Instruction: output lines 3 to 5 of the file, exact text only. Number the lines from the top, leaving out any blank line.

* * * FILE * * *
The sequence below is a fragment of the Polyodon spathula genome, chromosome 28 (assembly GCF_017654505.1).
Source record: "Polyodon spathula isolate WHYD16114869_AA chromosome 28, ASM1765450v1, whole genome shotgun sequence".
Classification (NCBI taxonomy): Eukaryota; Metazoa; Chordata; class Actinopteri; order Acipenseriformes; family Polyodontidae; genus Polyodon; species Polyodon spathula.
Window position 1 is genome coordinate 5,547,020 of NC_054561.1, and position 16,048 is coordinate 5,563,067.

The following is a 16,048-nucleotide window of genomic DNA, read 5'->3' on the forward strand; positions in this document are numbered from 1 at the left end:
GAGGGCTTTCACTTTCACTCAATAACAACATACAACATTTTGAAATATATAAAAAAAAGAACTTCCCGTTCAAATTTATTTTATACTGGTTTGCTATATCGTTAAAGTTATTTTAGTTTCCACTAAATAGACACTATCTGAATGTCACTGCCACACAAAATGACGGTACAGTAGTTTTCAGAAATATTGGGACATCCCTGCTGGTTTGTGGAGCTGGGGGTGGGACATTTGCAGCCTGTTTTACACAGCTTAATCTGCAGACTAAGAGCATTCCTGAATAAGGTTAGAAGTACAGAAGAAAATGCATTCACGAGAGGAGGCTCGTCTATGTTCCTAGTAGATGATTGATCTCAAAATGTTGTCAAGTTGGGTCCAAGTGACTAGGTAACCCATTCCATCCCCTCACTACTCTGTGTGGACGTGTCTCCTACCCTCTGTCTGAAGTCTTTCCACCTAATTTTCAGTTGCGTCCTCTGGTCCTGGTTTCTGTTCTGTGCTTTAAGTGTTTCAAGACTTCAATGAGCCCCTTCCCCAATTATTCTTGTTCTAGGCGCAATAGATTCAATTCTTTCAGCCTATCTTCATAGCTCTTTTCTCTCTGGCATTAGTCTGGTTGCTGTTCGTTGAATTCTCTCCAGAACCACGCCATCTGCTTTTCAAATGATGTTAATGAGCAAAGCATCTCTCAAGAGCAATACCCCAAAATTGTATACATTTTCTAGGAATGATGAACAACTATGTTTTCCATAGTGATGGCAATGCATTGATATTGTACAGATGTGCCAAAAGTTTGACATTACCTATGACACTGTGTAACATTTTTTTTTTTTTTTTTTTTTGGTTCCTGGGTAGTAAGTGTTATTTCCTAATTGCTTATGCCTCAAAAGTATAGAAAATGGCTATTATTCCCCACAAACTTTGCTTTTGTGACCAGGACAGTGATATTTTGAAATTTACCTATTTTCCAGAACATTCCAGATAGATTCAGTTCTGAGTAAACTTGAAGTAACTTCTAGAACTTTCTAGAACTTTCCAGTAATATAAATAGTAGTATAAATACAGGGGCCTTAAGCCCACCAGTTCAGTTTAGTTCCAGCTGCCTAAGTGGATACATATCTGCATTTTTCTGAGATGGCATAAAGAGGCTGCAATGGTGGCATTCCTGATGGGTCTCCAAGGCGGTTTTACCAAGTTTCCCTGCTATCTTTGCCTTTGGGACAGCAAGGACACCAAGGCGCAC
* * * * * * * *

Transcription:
Classification (NCBI taxonomy): Eukaryota; Metazoa; Chordata; class Actinopteri; order Acipenseriformes; family Polyodontidae; genus Polyodon; species Polyodon spathula.
Window position 1 is genome coordinate 5,547,020 of NC_054561.1, and position 16,048 is coordinate 5,563,067.

The following is a 16,048-nucleotide window of genomic DNA, read 5'->3' on the forward strand; positions in this document are numbered from 1 at the left end: